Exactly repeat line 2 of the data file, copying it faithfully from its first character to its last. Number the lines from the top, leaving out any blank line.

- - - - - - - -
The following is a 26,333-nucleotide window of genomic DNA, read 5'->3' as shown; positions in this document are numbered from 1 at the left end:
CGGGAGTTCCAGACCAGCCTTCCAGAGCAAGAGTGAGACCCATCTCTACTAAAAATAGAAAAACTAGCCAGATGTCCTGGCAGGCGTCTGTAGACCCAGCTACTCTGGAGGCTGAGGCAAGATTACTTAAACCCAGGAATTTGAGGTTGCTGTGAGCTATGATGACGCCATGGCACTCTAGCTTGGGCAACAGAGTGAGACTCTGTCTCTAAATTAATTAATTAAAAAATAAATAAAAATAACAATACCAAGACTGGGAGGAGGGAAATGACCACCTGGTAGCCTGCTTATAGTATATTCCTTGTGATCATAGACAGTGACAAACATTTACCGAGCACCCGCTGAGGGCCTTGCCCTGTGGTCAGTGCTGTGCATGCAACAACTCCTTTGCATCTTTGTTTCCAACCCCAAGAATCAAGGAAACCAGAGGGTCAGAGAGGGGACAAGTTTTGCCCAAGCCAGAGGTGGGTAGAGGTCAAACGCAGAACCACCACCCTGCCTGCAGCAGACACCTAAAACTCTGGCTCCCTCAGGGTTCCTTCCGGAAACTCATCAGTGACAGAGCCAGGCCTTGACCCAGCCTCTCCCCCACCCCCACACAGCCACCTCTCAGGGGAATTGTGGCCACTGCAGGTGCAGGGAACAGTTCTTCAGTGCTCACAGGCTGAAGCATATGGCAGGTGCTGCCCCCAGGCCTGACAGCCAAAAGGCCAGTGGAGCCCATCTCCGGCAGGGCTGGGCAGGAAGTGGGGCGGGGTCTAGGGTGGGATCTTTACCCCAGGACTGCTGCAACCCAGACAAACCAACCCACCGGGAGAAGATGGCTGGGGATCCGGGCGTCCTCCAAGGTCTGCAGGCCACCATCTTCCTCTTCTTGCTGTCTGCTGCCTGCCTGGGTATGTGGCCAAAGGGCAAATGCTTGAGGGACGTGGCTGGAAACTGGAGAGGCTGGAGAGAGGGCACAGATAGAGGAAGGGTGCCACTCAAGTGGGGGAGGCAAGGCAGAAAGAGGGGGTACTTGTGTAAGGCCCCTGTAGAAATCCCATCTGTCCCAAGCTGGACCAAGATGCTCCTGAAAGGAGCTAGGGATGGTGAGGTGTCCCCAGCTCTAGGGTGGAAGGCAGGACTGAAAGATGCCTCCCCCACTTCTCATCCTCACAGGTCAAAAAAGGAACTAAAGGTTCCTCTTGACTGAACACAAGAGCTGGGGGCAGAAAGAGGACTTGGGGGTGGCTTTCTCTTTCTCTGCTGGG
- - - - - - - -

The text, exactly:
CGGGAGTTCCAGACCAGCCTTCCAGAGCAAGAGTGAGACCCATCTCTACTAAAAATAGAAAAACTAGCCAGATGTCCTGGCAGGCGTCTGTAGACCCAGCTACTCTGGAGGCTGAGGCAAGATTACTTAAACCCAGGAATTTGAGGTTGCTGTGAGCTATGATGACGCCATGGCACTCTAGCTTGGGCAACAGAGTGAGACTCTGTCTCTAAATTAATTAATTAAAAAATAAATAAAAATAACAATACCAAGACTGGGAGGAGGGAAATGACCACCTGGTAGCCTGCTTATAGTATATTCCTTGTGATCATAGACAGTGACAAACATTTACCGAGCACCCGCTGAGGGCCTTGCCCTGTGGTCAGTGCTGTGCATGCAACAACTCCTTTGCATCTTTGTTTCCAACCCCAAGAATCAAGGAAACCAGAGGGTCAGAGAGGGGACAAGTTTTGCCCAAGCCAGAGGTGGGTAGAGGTCAAACGCAGAACCACCACCCTGCCTGCAGCAGACACCTAAAACTCTGGCTCCCTCAGGGTTCCTTCCGGAAACTCATCAGTGACAGAGCCAGGCCTTGACCCAGCCTCTCCCCCACCCCCACACAGCCACCTCTCAGGGGAATTGTGGCCACTGCAGGTGCAGGGAACAGTTCTTCAGTGCTCACAGGCTGAAGCATATGGCAGGTGCTGCCCCCAGGCCTGACAGCCAAAAGGCCAGTGGAGCCCATCTCCGGCAGGGCTGGGCAGGAAGTGGGGCGGGGTCTAGGGTGGGATCTTTACCCCAGGACTGCTGCAACCCAGACAAACCAACCCACCGGGAGAAGATGGCTGGGGATCCGGGCGTCCTCCAAGGTCTGCAGGCCACCATCTTCCTCTTCTTGCTGTCTGCTGCCTGCCTGGGTATGTGGCCAAAGGGCAAATGCTTGAGGGACGTGGCTGGAAACTGGAGAGGCTGGAGAGAGGGCACAGATAGAGGAAGGGTGCCACTCAAGTGGGGGAGGCAAGGCAGAAAGAGGGGGTACTTGTGTAAGGCCCCTGTAGAAATCCCATCTGTCCCAAGCTGGACCAAGATGCTCCTGAAAGGAGCTAGGGATGGTGAGGTGTCCCCAGCTCTAGGGTGGAAGGCAGGACTGAAAGATGCCTCCCCCACTTCTCATCCTCACAGGTCAAAAAAGGAACTAAAGGTTCCTCTTGACTGAACACAAGAGCTGGGGGCAGAAAGAGGACTTGGGGGTGGCTTTCTCTTTCTCTGCTGGG